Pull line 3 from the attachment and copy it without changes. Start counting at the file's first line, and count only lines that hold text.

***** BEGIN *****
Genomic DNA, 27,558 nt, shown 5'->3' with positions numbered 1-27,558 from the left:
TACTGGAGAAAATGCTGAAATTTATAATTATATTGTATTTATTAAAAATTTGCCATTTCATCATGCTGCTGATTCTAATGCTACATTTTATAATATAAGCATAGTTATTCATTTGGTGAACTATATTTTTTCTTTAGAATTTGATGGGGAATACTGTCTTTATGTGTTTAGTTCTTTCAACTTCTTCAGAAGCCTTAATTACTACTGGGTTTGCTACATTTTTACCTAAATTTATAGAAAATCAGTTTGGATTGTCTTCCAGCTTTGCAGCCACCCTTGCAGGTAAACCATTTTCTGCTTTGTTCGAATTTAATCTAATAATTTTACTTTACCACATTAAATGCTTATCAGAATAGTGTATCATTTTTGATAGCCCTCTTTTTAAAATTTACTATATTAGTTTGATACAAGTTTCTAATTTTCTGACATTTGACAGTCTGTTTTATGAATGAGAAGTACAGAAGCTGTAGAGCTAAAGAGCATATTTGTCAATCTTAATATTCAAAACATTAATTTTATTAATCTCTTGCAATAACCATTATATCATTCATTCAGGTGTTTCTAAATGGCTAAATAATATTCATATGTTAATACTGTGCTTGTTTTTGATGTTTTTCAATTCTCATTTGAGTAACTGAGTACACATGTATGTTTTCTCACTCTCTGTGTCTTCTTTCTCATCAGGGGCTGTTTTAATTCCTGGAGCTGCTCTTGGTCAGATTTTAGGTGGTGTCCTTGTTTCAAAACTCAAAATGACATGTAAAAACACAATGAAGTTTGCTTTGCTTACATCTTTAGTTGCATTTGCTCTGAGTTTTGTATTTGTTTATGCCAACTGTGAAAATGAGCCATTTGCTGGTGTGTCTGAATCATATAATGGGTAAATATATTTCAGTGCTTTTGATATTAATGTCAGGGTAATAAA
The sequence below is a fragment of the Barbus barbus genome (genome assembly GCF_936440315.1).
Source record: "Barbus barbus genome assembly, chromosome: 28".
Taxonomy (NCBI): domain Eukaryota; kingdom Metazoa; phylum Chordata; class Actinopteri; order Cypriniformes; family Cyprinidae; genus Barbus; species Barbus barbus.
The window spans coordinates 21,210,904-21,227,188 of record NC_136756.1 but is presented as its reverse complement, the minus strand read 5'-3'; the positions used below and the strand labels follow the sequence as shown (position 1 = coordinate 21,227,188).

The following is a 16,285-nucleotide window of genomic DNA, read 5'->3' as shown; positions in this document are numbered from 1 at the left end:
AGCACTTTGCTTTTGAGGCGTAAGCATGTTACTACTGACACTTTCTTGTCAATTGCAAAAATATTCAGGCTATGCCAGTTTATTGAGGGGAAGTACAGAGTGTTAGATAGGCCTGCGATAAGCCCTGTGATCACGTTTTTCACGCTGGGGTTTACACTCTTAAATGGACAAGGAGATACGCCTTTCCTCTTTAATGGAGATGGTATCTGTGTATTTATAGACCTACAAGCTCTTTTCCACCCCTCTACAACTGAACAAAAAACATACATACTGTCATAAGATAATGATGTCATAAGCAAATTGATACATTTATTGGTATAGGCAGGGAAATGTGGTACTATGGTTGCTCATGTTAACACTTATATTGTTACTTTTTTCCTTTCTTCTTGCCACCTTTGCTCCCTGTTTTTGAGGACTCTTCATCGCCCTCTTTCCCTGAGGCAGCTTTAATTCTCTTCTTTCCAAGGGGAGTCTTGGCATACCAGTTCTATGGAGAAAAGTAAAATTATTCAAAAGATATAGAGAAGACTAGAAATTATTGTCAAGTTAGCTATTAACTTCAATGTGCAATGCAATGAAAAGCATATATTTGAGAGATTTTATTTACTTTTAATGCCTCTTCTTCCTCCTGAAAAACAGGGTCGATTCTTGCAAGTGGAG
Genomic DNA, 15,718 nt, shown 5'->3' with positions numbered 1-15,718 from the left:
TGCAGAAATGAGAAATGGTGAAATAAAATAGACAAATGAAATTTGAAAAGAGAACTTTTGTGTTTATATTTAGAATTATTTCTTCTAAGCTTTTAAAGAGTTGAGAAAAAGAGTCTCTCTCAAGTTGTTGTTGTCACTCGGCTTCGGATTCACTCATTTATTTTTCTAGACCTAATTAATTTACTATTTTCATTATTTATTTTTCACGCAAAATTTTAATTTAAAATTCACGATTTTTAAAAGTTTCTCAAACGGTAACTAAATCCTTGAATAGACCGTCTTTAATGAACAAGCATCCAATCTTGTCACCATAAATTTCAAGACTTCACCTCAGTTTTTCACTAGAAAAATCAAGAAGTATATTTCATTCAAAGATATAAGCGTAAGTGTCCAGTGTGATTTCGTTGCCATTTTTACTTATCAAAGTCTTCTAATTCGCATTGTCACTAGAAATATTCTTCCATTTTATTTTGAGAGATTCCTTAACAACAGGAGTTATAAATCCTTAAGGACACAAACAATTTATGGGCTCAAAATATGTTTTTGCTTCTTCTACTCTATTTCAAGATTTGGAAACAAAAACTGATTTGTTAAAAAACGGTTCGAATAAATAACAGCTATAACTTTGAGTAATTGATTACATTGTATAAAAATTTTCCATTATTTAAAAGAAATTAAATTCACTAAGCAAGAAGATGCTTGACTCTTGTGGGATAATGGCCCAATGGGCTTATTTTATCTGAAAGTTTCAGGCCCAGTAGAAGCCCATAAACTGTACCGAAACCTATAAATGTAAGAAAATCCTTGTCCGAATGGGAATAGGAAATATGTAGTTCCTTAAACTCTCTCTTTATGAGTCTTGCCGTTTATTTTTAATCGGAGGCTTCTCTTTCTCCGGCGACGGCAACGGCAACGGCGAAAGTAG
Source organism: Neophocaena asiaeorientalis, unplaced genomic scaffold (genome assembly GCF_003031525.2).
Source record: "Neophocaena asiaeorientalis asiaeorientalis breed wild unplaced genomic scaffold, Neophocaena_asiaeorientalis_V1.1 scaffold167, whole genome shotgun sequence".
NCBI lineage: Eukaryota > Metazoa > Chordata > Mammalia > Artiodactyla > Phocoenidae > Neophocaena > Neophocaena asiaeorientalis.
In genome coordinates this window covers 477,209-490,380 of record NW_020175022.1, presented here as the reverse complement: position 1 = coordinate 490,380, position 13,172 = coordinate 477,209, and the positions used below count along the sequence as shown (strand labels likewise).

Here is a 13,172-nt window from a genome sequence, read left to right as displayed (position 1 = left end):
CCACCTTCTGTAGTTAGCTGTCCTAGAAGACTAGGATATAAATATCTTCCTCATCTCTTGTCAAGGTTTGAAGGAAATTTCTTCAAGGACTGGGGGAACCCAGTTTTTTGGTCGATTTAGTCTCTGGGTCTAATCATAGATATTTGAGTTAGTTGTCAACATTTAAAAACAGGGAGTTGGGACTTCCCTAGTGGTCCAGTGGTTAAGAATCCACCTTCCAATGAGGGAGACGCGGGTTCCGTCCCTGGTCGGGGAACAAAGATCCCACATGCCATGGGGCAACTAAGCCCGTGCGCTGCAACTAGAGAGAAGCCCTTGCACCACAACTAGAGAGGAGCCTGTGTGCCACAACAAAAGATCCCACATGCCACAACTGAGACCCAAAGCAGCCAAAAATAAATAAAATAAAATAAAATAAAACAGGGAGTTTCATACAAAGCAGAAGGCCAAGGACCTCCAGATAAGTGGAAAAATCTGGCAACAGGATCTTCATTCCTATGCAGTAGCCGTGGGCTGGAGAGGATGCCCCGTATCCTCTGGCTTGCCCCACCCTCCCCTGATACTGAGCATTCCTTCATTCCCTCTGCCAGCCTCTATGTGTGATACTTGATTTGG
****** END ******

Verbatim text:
The sequence below is a fragment of the Barbus barbus genome (genome assembly GCF_936440315.1).